measuring gene expression in response to drugs
development of more specific drugs (pharmacogenomics)
diagnosis by biochemical markers
what are these biochemical markers
biochemical genetic testing
- loss of enzyme activity
- increase or decrease in a metabolite
what form of genetic testing is good for detection of carriers
what form of genetic testing helps with understanding disease pathway
what form of genetic testing provides a diagnosis before symptoms appear
what form of genetic testing test DNA for causative mutation
what is pharmacogenomics
study of how an individuals genetic inheritance affects the body's response to a drug
what holds the promise that drugs might one day be tailor-made for individuals and adapted to each person's own genetic makeup
understanding an individual's ___ ____ is thought to be the key to creating personalized drugs with greater efficacy and safety.
Mutations in proteins that metabolize drugs can affect ____
Mutations in proteins that are drug targets can affect ____
ex vivo = ?
in vivo = ?
viruses and liposomes
how could someone watch and follow a drug through the body?
radio labeling drugs --> positron emission
what are inborn error of metabolism
recessively inherited enzymopathies
disorders of intermediate metabolism
how is inborn error of metabolism inherited
In the metabolic pathway, what happens if you do not have enough of a functional enzyme?
Failure of formation
albinism is what kind of inborn error of metabolism?
failure of formation
(no tyrosinase to produce melanin)
Goitrous cretinism is what kind of inborn error of metabolism?
failure of formation
(lack of thyroid hormone)
if there is an inborn error of metabolism where there is an accumulation of precursors, what happens if the precursor is soluble (hydrophilic)?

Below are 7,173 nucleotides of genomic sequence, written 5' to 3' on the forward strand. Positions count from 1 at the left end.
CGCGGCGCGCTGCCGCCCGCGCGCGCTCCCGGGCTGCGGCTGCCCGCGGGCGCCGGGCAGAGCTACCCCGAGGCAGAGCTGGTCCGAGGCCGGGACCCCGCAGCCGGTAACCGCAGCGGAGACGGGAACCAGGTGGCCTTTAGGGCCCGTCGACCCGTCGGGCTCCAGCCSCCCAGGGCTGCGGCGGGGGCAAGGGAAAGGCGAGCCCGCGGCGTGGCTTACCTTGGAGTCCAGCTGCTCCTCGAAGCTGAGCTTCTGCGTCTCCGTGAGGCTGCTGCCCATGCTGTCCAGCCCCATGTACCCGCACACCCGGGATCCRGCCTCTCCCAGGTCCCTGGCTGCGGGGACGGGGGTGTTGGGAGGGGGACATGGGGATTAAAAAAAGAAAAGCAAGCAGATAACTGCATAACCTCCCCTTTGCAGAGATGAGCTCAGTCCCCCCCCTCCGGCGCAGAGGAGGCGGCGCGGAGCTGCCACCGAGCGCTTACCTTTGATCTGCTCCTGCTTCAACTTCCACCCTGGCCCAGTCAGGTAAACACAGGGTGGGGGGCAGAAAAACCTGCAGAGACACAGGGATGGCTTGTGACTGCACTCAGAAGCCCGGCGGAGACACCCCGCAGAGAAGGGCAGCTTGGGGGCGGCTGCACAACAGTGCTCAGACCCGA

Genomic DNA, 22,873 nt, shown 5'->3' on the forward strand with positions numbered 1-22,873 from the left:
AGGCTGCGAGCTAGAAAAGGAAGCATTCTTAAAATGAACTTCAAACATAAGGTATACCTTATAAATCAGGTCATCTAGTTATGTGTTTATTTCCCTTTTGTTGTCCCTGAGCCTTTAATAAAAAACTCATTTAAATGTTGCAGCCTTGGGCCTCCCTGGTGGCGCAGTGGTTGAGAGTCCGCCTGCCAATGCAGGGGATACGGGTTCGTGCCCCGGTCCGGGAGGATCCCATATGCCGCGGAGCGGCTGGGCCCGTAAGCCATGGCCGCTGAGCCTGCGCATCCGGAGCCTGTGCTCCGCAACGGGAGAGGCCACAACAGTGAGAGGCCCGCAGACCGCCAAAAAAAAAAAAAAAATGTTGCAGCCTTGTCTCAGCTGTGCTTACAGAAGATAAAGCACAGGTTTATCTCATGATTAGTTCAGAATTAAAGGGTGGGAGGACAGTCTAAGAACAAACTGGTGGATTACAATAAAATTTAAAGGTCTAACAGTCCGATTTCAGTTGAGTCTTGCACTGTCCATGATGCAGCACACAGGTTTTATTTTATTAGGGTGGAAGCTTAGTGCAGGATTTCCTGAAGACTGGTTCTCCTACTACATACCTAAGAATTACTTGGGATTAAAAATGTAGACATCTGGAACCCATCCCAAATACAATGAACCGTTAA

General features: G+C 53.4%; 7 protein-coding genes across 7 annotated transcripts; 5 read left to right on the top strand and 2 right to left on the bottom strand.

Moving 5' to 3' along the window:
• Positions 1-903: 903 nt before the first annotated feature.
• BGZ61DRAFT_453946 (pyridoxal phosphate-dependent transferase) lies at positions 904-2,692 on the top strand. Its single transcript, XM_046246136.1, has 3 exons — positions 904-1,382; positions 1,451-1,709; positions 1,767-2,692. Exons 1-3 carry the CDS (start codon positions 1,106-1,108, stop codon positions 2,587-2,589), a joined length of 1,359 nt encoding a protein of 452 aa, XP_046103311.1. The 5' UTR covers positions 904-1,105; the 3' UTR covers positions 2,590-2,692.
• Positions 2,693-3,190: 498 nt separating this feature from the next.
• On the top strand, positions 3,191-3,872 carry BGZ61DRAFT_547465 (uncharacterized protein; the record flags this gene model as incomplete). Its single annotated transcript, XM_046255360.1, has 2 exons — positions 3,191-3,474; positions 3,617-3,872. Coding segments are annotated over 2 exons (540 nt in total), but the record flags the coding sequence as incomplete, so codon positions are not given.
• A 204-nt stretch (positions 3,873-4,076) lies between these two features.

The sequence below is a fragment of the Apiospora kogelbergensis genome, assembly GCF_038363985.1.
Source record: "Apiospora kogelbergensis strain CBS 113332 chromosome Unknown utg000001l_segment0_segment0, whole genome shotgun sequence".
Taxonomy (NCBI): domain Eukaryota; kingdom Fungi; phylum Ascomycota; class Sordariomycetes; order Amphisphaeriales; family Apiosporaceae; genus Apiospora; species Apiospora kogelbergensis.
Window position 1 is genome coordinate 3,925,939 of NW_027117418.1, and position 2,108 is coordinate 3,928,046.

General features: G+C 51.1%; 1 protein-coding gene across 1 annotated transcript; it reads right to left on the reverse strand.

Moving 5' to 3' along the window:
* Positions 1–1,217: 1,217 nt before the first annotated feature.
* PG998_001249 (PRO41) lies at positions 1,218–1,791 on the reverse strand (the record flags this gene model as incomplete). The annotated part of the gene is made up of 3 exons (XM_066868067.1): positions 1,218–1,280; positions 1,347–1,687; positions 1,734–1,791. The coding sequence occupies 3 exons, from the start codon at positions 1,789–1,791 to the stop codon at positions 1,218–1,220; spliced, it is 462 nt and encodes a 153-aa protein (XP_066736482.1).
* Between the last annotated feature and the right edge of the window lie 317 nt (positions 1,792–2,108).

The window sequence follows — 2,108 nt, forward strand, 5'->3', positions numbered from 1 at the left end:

- diffuse increase in bodily fluids and tissues
- increased excretion in urine
if there is an inborn error of metabolism where there is an accumulation of precursors, what happens if the precursor is insoluble (hydrophobic)?
- stored in various tissues or tissue organelles
- accumulation leads to progressive problems
alkaptonuria is what kind of inborn error of metabolism?
accumulation of precursors
phenylketonuria is what kind of inborn error of metabolism?
accumulation of precursor
examples of accumulation of precursors insoluble?
lipid storage disease
glycogen storage disease
lysosomal storage disease
(lets make ghost levitate pronto)
Hurler syndrom MPS-1 is what kind of inborn error of metabolism?
accumulation of precursors
congenital adrenal hyperplasia is what kind of inborn error of metabolism?
increase alternate products
cystinuria is what kind of inborn error of metabolism?
disorder of transport
cystic fibrosis is what kind of inborn error of metabolism?
disorder of transport
hyperlipidemia is what kind of inborn error of metabolism?
familial gout is what kind of inborn error of metabolism?
inborn errors are individual _1_ but _2_ common
what kinds of inborn errors of metabolism are there?
1. failure of formation
2. accumulation of precursor
3. increase alternate products
4. disorders of transport
5. excess production
6. receptor disorders
advantages of recombinant proteins over those purified from natural sources
2. human protein
3. decrease viral hazard
how are recombinant proteins produced
microbes - yeast/bacteria
pharming - introduce human gene behind a whey promoter into a farm animal and purify protein from milk
characteristics of using animals cells to produce a recombinant protein
- complex proteins that require secondary modifications
- growth factors (serum)
characteristics of using microbes (bacteria/yeast) to produce recombinant protein
- use fermentor
- large amounts
characteristics of pharming to produce recombinant protein
- introduce human gene behind a whey promoter into a farm animal and purify protein from milk
how is insulin produced
examples of recombinant proteins
erythropoietin - anemia
human growth hormone - dwarfism
tissue plasminogen activator (t-PA) - strokes
clotting factor VIII - hemophilia
what are not many protein drugs effective orally?
proteins are digested in the stomach by amide hydrolysis
how must blood proteins being injected
how can insulin be injected